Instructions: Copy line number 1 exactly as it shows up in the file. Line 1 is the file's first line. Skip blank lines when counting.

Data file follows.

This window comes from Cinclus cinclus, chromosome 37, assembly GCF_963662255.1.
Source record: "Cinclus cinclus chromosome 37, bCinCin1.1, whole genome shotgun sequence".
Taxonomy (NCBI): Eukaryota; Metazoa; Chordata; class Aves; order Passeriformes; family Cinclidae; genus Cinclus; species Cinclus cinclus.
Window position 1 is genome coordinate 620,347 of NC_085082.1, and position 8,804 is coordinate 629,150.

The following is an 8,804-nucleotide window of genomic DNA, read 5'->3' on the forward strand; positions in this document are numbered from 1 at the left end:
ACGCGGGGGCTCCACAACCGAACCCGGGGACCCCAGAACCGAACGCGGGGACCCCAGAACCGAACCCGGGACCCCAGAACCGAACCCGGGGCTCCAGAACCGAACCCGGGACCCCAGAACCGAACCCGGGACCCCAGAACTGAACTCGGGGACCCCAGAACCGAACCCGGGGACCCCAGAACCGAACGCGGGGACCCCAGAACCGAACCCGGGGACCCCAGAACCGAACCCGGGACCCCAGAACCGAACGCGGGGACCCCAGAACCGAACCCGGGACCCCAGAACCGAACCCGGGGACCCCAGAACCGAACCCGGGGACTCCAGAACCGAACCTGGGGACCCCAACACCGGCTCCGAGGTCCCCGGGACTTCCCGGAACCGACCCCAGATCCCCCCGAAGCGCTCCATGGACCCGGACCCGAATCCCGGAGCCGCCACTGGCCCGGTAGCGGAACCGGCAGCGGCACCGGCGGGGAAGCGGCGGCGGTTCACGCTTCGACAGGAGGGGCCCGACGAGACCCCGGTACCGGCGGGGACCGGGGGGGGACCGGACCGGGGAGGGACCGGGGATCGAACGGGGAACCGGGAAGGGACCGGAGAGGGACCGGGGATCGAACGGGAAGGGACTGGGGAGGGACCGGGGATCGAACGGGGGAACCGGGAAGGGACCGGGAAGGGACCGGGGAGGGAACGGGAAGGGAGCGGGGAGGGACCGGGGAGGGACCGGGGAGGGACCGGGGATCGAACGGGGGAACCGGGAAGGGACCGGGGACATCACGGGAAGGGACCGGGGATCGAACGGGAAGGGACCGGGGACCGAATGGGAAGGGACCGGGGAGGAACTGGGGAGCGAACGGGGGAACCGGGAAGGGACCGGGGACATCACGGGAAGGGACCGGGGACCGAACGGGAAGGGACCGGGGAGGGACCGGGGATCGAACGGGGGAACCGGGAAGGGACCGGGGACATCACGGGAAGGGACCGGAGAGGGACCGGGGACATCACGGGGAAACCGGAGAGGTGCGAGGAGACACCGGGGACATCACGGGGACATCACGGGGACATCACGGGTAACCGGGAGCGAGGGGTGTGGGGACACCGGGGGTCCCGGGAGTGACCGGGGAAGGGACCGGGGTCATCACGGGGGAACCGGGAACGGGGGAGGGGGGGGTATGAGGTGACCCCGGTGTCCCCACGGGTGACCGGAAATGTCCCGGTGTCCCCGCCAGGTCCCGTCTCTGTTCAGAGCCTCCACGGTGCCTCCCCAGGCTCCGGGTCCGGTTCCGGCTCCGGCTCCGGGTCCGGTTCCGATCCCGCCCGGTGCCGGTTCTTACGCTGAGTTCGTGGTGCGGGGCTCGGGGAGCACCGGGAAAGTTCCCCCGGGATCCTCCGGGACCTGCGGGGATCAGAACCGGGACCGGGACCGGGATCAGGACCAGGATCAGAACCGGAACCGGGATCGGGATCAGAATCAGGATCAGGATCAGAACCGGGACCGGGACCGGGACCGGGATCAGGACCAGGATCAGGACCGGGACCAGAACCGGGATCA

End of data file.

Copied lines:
This window comes from Cinclus cinclus, chromosome 37, assembly GCF_963662255.1.